Praying Well - Part 2
"Most assuredly, I say to you, he who believes in Me, the works that I do he will do also; and greater works than these he will do, because I go to My Father. 13 And whatever you ask in My name, that I will do, that the Father may be glorified in the Son. 14 If you ask anything in My name, I will do it. (John 14:13-14).
What is implied by this phrase? Asking “in my name” Claims Jesus authority.
Christians are Jesus Christ’s ambassadors as well as His servants. What dignity before God we possess, what privileges we have, what glory we share, “You did not choose Me, but I chose you and appointed you that you should go and bear fruit, and that your fruit should remain, that whatever you ask the Father in My name He may give you” (John 15:16).
Ambassadors are chosen personally by the King to hold high office and to be loyal to him, their sovereign. They must speak in his name; and speak his words so that they speak with his backing and his full authority.
This John 14 promise of Christ encourages; yes, compels us to call upon God because the success of our work depends on answered prayer. We must guard against two faults, pride and distrust (as John Calvin says); for, as the assistance of God is always required to do His will so is His protection in our spiritual battle. Thus we are not to be sluggish in the duty of prayer.
Asking “in my name” Calls for Jesus' action.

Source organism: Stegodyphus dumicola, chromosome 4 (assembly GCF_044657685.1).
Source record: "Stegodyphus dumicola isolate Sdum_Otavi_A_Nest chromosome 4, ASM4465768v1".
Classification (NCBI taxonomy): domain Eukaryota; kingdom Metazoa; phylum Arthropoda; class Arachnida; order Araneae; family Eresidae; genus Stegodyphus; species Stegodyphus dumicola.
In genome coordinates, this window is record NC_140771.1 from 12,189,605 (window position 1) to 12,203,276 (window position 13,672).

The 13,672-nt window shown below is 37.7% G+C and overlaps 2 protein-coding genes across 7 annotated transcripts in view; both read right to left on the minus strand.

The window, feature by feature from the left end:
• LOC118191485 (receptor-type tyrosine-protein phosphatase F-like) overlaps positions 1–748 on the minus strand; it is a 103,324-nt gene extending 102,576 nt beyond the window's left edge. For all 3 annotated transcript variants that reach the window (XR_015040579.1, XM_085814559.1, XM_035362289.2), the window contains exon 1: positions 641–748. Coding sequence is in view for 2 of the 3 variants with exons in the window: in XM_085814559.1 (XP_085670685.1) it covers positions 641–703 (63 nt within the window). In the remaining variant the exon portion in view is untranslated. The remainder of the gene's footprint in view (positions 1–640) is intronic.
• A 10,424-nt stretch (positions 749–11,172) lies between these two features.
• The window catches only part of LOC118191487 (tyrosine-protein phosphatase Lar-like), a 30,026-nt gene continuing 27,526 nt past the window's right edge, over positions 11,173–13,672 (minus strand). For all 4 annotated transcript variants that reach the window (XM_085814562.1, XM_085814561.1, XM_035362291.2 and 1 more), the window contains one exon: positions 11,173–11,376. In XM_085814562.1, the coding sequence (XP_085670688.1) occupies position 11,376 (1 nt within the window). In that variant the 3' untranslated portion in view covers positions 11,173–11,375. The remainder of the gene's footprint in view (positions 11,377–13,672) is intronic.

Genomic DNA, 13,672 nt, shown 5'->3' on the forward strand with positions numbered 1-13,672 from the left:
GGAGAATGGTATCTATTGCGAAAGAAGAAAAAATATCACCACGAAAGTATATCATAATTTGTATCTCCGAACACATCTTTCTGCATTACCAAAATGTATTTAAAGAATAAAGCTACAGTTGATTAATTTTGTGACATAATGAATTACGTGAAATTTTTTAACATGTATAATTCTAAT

Asking in Christ Jesus’ name is a request to the Father to answer as He would a request from his only begotten Son Jesus Christ, “Until now you have asked nothing in My name. Ask, and you will receive, that your joy may be full”, (John 16:24).
There is nothing too hard for God, and as nothing is impossible for the God who made the cosmos in 6 days and rested on the seventh. Our Father in heaven is willing to do exceedingly abundantly above all that we ask or think (Eph. 3:20).
When prayers go up, the blessings come down. These blessings include a renewal of spiritual joy, “Ask, and you will receive, that your joy may be full, until now you have asked nothing in My name. Ask, and you will receive, that your joy may be full, (John 16:24). Joy-less Christians are prayer-less Christians. However, praying well brings fullness of joy.
We have seen that our Savior in His Last Supper Discourse makes the point of repeating the need to conclude our prayers, “in my [his] name” three times! When God repeats something twice we notice it, three times and we know it is important and it is to be put into action. We are to treat Christ’s emphasis with the utmost reverence.
Calvin says, “But we ought to attend to the frequent repetition of this clause that we must, pray in the name of Christ.
We are said to pray in the name of Christ when we take Him as our Advocate, to reconcile us, and make us find favor with His Father.”
“Jesus, by whom we come to God-
-the Life, the Truth, the Way-
-the humble path of prayer you trod:
-Lord, teach us how to pray.”
Rev Ian S McNaughton is presently serving as the Vice-Chairman of Barnabas Fund in the UK.
Photo by Bill Williams on Unsplash
For Other articles by Rev Ian S McNaughton
Praying Well: Part 1